Table of Contents

Building Intelligent Audio Systems- Audio Feature Extraction using Machine Learning

Given the recent trends in machine learning and deep learning, we have tried to give a high-level overview of how digital signal processing, machine learning, and deep learning algorithms can go hand-in-hand to categorize or draw inferences from audio signals. Audio-specific neural network models can also be built using signal processing, machine learning, and deep learning (neural networks) algorithms. In this blog will see how to build Intelligent Audio Systems, Audio Feature Extraction using Machine Learning.

An audio signal represents and describes the sound. Various audio features provide different aspects of the sound. We can use these audio features to train intelligent audio systems. We can extract a few features of the audio signals and then pass them on to the Machine Learning (ML) algorithms to identify patterns in the audio signals. It can help solve certain problems like classifying music files into various genres to offer context-aware music recommendations for personal use, and to build virtual composers to compose and create music. You can also use the extracted audio features to reduce noise and redundancy from the music files.

Audio Feature Extraction

The audio features are divided into three categories:

  1. High-Level Audio Features: These features include keys, chords, rhythm, melody, tempo, lyrics, genre, and mood.
  2. Mid-Level Audio Features: These features include pitch and beat level attributes such as note onsets (the start of a musical note), note fluctuation patterns, and MFCCs.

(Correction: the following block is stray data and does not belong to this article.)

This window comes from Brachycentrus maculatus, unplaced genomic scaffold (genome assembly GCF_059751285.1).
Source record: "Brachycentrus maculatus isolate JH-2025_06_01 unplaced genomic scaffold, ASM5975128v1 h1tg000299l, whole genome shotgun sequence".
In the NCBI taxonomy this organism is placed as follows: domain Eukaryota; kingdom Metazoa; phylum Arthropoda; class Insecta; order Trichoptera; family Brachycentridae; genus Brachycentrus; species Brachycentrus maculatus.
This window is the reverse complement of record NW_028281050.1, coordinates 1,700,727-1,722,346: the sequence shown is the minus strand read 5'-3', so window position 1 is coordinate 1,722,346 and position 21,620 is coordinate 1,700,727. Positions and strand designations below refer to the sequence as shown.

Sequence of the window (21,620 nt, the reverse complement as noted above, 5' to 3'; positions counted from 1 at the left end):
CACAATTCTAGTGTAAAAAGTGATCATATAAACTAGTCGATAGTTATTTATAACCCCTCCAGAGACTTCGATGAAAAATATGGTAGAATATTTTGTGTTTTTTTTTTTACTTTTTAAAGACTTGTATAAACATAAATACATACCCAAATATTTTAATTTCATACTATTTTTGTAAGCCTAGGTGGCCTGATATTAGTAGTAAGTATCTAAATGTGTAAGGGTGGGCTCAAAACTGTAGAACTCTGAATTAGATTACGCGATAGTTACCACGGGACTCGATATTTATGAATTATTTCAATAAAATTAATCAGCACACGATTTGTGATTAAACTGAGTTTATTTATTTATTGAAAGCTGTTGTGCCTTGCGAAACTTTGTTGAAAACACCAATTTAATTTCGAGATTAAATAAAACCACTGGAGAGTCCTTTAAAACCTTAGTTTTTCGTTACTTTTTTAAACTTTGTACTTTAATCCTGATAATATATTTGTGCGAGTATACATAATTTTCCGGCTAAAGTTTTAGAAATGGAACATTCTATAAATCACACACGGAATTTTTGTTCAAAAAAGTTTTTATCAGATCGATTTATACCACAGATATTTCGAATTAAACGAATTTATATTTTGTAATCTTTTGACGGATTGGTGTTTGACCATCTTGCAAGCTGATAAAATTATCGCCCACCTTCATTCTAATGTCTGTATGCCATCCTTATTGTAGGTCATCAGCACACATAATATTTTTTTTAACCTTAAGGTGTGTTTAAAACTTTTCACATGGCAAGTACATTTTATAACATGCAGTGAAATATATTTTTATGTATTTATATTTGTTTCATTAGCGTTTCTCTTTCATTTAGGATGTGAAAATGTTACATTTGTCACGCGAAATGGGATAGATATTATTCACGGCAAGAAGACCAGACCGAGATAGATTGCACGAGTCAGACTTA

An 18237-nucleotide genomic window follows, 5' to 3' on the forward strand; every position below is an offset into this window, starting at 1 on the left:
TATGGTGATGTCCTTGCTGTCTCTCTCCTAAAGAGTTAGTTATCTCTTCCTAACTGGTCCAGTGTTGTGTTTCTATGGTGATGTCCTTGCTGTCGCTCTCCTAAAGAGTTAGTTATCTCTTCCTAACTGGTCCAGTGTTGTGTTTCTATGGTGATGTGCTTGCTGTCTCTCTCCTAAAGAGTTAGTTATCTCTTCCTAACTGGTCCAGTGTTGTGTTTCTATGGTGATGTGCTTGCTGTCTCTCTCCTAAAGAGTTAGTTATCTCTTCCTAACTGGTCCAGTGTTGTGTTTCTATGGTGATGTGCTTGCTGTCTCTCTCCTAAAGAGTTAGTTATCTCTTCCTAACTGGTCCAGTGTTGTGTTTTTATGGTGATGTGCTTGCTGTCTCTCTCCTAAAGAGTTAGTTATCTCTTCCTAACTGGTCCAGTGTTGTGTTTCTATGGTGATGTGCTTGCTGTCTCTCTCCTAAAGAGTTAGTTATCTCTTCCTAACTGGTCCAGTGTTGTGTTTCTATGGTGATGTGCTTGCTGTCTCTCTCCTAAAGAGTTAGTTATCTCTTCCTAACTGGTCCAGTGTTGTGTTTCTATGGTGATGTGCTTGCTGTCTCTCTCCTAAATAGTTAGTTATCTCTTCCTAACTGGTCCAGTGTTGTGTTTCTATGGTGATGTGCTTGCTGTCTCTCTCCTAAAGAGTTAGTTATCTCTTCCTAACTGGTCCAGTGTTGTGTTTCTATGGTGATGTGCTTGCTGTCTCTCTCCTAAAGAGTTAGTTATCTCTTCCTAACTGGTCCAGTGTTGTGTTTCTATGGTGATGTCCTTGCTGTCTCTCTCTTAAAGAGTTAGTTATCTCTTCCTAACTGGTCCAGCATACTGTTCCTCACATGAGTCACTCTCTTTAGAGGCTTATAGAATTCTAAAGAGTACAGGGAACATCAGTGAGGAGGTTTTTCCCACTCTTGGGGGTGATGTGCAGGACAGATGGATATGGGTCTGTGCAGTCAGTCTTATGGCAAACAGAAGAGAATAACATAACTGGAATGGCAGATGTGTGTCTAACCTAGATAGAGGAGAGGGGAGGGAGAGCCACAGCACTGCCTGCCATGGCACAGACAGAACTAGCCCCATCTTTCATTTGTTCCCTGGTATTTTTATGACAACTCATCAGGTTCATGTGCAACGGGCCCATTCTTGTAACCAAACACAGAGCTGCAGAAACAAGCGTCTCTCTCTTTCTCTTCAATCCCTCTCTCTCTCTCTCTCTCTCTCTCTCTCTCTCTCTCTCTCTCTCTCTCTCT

3. Low-Level Audio Features: These features include amplitude envelope, energy, zero-crossing rate, and so on. These are generally the statistical features that get extracted from the audio.

Some audio features yield information on a 20-100 milliseconds time frame (short chunks of audio signals) and hence are called instantaneous features. Some yield information on a 2-20 sec time frame and are called segment-level features. These features give information about musical phrases or lyrics. The third category is called global features, and they provide information about the whole sound (algorithmic aggregate of features for the raw audio signals).

The audio feature extraction from time and frequency domains is required for manipulation of the signals to remove unwanted noise and balance the time-frequency ranges. The time domain-based feature extraction yields instantaneous information about the audio signals like the energy of the signal, zero-crossing rate, and amplitude envelope. The frequency domain-based audio feature extraction reveals the frequency content of the audio signals, band energy ratio, and so on. We use the time-frequency representation to calculate the rate of change in spectral bands of an audio signal.

Machine Learning and Audio Feature Extraction

Once we have the audio features extracted, we can use either the traditional ML algorithms or Deep Learning (DL) algorithms to build an intelligent audio system.

The Traditional Machine Learning method takes into account most, if not all, time and frequency domain traits as model inputs. Features are manually selected based on their impact on performance. Commonly used inputs are – Amplitude Envelope, Zero-Crossing Rate, Root Mean Square Energy, Spectral Centroid, Band Energy Ratio and Spectral Bandwidth.